What is your educational background?

BSc Medical Physiology and MSc Medical Ultrasound

What is your current occupation?

Currently an MSc student in Medical Ultrasound. I am specifically studying echocardiography- i.e. using ultrasound to image and diagnose various heart conditions.

What or who got you into STEM?

It was a natural progression and my passions that led me to STEM. I have always had a genuine curiosity towards the human body. After being properly introduced to biology at 13, the subject really interested me. As my learning progressed, I fell in love with topics like genetics and anything that had to do with understanding disease. My passions for other STEM subjects like physics originated from me just overall loving to learn how things worked. Watching documentaries on TV aside from school was my only real exposure to STEM. I find it amazing at how things have changed in such a short span of time and more abstract topics are being conceptualised for wider audiences.

What is the biggest challenge/barrier you have faced as an African in STEM?

The lack of STEM based support in West Africa. If I was to fully pursue my STEM passions it would be hard to find employment back home as the necessary requirements are not yet in place. If there was better exposure to all areas of science, I would have most likely pursued a science-based route instead of being so fixated on medicine so early on.

How do you think your background/upbringing has been beneficial in your journey/career?

My background of having studied in both Sierra Leone and the UK has allowed me to fully appreciate developments in science. Studying in Sierra Leone taught me a lot of the foundations of my education and to work hard for what I want. The UK has brought forward several opportunities that would not have been possible and has taught me to think in a global sense. The access to opportunities from lab-based studies to science communication has helped mould what I think my future career would be once I start full employment. I have come to realise my dream career may have to be something I piece together myself or hopefully it will exist in the future. I would love to aid scientific/healthcare development within the continent alongside helping to grow the education system to one I would be proud to send my cousins or relatives to.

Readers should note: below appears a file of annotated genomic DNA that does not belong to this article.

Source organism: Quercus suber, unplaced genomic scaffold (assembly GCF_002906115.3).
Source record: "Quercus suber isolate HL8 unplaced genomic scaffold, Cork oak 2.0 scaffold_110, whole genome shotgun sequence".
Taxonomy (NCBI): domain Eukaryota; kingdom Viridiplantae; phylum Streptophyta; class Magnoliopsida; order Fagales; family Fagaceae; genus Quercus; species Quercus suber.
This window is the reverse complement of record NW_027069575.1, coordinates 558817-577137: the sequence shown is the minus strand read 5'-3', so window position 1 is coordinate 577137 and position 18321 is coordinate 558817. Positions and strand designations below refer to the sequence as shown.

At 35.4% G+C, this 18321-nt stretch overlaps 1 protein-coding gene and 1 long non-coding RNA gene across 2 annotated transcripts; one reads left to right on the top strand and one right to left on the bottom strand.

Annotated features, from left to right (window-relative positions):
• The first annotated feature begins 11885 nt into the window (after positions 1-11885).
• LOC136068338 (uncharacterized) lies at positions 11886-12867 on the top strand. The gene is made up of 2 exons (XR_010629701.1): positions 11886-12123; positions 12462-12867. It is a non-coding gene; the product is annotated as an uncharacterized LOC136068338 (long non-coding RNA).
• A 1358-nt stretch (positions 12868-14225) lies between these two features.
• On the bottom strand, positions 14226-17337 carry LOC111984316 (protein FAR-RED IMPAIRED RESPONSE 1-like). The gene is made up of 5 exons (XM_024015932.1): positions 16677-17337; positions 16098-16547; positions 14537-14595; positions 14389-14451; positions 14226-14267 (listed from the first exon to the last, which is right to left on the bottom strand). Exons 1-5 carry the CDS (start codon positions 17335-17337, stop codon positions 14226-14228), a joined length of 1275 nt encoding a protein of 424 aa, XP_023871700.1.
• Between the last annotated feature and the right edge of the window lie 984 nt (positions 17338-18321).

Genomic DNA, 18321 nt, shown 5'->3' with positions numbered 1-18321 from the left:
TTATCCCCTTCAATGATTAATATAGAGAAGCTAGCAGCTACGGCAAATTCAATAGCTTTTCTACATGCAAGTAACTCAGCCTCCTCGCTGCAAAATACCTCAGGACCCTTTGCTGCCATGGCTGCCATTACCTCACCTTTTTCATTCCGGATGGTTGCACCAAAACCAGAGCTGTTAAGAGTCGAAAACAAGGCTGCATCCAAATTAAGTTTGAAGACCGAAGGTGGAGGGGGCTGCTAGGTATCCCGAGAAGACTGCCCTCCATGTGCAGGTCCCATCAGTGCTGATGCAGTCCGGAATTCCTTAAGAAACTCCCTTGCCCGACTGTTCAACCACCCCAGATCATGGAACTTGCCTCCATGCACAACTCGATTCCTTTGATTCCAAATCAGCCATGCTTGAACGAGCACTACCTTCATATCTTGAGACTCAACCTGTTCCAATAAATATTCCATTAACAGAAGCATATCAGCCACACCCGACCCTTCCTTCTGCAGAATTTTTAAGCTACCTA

How do you think we can start to change the narrative surrounding African contributions
to global STEM research & careers?

This is already a great start. It would be beneficial to highlight what particular regions of Africa have strong research facilities. Highlighting the careers of Africans on the continent and beyond is important, but a greater emphasis needs to be place on those on the continent. Highlighting work that specifically aids AFRICANS!!!

What advice would you like to give to young, aspiring Africans in STEM?

If you want to work in your country of origin, start to get a feel of which areas of STEM are most developed so you get full support especially if they align with your interests. Use online resources where you can to connect to people doing things you want to do as the earlier you connect with what you want to do, the better.

Do you have any projects you’re working on that you would like us to highlight?

The Catalyst In Me (TCIM) blog started off as a hobby to fix a problem that I faced in undergrad of not knowing what I could do with my degree. It was a way for me to put the research I did out there for others in similar shoes to also benefit from. It has now grown to a place with a mixture of profiles from amazing people across the world alongside my personal journey in building my career within the science field. It now is a source of representation and I guess an idea starter for anyone thinking of a career within the life or healthcare science fields that is outside the realm of being a medical doctor. In the future I hope for TCIM to not only be an online resource but an in person one where like-minded people can meet and bounce future career plans of each other. The ultimate goal is to have roots in Sierra Leone and to help passionate kids make their crazy dreams within the sciences come true.